Опубликовано: 05.01.2022

In an article for “Vlada Ta Hroshi”, Managing Partner of K.A.C. Group Volodymyr Harkusha reflects on the tax reforms that took place in 2021, in particular, the role of tax amnesty and declaration of assets through the reporting of CFCs, as well as makes forecasts of what awaits us in the tax sphere next year.

In 2021, there was a clear legislative emphasis on tax innovations. These include tax amnesty, tax-free legalization of assets through the liquidation of foreign companies owned by Ukrainian citizens, and declaration of foreign assets through reporting on controlled foreign companies (CFCs).

As a tax consultant and auditor, I have representative statistics on client practice. So, tax amnesty in the vast majority of cases is considered to be an option with little prospect of implementation. First, and not without reason, such legalization of wealth may be a predicate for the application of Art. 209 of the Criminal Code (legalization of proceeds from crime). Secondly, although “income declared as a result of a tax amnesty” is, according to the law, a confirmed source of its origin, financial institutions (banks, financial companies) mostly neglect it, referring to their financial monitoring rules. According to Danylo Hetmantsev, as of December 2021, budget revenues from the amnestied wealth of Ukrainian citizens amounted to about UAH 10 million, i.e., a little more than EUR 300,000. The amnesty expires at the end of next summer, but the trend tells a lot.

The processes of preparation for the liquidation of CFCs with foreign assets by Ukrainian entrepreneurs were characterized by a noticeable dynamic. A significant number of them decided to take advantage of the opportunities provided by Law No. 466-IX, which provides a tax-free opportunity for Ukrainians to declare real estate and funds received as a result of the liquidation of their own foreign companies. The initial enthusiasm was hampered by two significant reasons. The first one is purely technological in nature. It was necessary to deal with many administrative procedures related to liquidation processes. In addition, the actual transfer of assets (especially cash) is associated with additional banking compliance and due diligence procedures, in other words, financial monitoring. As such, not everyone who began to liquidate their own CFC with assets complied with the deadline set by the legislation of Ukraine, which was December 31, 2021. Secondly, the intricate information background of the process was created by government officials and taxpayers with their controversial interviews, interpretations and explanations. However, so far none of them has explained why the Ukrainian tax resident receives money without paying taxes, but monetary claims (which later materialize in money) may end up with possible withholding of PIT, although the source of both money and monetary claims may be the same. The consultation of the Ministry of Finance No. 256 did not clarify most controversial issues, and the possibility of extending the liquidation period to 2022 for objective reasons was referred to the subjective decision of tax agencies.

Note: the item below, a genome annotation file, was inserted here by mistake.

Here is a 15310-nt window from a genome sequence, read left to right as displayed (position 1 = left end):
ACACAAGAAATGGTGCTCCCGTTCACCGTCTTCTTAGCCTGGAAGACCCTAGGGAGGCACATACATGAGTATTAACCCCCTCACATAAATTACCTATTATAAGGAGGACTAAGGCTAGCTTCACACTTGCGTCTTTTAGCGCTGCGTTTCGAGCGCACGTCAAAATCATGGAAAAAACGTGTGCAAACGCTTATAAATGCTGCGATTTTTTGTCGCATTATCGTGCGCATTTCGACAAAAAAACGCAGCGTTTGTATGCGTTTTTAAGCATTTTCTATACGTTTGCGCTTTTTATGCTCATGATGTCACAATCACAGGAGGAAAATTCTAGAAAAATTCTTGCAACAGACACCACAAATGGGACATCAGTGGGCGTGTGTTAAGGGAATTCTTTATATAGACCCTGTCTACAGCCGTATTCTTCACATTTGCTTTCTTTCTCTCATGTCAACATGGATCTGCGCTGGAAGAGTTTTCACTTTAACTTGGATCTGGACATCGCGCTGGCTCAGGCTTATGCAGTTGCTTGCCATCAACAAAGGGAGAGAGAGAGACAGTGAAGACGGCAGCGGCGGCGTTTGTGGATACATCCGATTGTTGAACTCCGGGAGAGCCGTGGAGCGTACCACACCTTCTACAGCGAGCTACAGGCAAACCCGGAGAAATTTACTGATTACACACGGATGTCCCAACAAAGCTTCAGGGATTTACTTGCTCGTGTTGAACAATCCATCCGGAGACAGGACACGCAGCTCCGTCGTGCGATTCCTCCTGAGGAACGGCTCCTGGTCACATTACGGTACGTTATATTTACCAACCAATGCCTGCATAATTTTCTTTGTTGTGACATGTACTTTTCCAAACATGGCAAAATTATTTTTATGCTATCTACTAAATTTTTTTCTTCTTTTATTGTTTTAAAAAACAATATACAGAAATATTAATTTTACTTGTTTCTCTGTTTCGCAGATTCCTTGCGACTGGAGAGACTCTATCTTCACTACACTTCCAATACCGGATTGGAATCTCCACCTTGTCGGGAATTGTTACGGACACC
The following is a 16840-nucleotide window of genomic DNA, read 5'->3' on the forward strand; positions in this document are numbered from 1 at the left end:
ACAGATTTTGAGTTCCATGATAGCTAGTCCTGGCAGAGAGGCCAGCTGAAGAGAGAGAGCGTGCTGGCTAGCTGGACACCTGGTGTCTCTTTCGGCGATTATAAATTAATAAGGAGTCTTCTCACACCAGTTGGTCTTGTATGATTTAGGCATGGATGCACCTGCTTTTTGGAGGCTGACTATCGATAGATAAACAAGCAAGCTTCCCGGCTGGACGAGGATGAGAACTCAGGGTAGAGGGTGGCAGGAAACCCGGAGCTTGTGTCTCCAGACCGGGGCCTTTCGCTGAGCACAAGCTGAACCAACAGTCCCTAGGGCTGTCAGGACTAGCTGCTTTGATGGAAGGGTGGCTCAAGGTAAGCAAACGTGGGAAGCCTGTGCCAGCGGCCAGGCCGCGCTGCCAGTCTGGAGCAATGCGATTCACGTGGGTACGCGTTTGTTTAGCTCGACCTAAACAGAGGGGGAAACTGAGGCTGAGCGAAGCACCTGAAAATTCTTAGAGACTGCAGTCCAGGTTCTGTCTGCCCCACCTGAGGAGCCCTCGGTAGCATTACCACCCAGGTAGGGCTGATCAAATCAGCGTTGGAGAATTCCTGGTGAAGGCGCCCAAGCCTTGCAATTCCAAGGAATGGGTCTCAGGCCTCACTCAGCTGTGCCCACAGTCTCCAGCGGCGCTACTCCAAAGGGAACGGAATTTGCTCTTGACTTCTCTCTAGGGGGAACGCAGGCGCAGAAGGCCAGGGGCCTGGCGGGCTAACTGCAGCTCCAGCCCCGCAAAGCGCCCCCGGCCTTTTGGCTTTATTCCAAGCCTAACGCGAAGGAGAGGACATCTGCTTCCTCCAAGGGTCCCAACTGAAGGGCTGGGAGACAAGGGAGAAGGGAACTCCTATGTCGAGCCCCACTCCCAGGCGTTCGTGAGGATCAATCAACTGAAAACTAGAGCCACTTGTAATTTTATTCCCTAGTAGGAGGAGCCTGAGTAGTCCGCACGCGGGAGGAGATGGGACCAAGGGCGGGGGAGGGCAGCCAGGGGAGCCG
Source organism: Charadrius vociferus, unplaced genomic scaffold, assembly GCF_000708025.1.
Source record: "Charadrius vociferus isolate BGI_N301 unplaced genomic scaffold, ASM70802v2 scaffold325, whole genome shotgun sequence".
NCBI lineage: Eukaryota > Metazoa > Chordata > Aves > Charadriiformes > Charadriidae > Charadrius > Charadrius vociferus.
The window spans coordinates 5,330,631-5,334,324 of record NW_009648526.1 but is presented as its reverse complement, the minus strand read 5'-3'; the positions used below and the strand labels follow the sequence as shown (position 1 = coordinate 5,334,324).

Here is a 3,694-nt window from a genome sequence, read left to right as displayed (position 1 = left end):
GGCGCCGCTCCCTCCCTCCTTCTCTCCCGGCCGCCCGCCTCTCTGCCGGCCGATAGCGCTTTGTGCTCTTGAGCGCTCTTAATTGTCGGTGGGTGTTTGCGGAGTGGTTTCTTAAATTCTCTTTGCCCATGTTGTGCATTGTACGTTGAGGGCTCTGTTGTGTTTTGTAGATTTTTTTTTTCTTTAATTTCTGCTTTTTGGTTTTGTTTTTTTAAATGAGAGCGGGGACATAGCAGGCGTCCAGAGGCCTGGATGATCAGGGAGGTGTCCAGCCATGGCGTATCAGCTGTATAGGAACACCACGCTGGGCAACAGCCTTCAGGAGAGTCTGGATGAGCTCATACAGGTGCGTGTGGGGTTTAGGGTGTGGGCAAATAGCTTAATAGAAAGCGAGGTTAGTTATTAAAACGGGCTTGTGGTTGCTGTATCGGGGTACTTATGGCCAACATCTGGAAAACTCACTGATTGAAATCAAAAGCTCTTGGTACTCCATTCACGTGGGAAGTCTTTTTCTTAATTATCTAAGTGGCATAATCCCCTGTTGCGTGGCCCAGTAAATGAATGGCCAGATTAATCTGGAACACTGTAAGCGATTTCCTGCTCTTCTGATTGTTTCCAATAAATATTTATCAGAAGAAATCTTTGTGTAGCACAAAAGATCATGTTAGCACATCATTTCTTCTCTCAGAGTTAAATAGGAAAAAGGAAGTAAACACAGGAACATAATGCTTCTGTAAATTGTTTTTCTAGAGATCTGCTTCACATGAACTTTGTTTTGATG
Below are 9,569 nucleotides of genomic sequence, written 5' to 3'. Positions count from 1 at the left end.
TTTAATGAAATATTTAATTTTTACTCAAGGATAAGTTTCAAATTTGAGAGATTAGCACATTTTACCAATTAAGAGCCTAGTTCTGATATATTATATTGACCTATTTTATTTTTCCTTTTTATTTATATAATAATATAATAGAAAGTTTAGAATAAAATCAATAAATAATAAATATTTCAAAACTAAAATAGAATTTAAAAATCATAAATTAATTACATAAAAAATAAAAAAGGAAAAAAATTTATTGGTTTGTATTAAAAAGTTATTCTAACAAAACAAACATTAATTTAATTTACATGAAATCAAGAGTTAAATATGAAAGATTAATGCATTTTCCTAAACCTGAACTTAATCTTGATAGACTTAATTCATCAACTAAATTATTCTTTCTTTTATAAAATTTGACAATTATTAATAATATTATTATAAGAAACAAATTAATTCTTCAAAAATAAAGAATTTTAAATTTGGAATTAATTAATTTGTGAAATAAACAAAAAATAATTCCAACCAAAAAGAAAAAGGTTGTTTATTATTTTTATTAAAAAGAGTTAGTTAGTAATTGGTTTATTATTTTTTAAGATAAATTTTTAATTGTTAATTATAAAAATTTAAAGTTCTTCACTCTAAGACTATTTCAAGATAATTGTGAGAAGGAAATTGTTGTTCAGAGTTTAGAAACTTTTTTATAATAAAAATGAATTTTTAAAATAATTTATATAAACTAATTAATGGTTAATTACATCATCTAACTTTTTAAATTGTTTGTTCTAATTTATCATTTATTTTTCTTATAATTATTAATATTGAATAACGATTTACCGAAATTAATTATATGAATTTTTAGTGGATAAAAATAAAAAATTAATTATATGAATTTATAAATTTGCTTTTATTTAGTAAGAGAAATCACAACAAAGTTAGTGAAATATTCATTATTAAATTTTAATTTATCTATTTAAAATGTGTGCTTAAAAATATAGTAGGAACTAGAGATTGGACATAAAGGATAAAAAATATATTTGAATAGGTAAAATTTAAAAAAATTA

The very idea of ​​squeezing a saved penny from Ukrainians in any way seems inhumane. In the conditions of permanent change of “previous criminal authorities”, total corruption, legislative swings, and now also war, the domestic conditional “middle class” was forced to react accordingly. Earnings materialized in foreign currency cash, real estate (including the one located abroad) and other assets. It is simply an instinct of self-preservation and thoughts about ​​tomorrow, even about retirement. Additionally, the latest statements of the Head of the Ministry of Finance Serhii Marchenko already mention the possibility of additional taxation of real estate objects that were purchased a long time ago and do not have confirmed sources of origin and paid taxes. Add here the threat of using indirect methods of taxation.

Moreover, the ghost of the Law of Ukraine No. 4546, which provides for a significant expansion of the range of persons to whom the Deposit Guarantee Fund will be able to apply with claims for damages to clients of bankrupt banks, forces bankers to seek options to protect assets outside the legislative jurisdiction of Ukraine.

Consequently, the current practice shows that national businessmen refuse to hold legal assets in Ukraine and prefer to keep them as far away as possible. For such purposes, they choose Cypriot fiduciary trusts or private family funds of Liechtenstein.


Read more:

Tax Amnesty: How to Declare Cash and Cryptocurrency

Tax Amnesty: How to Deal with Fiscal Inspectors and Financial Monitoring

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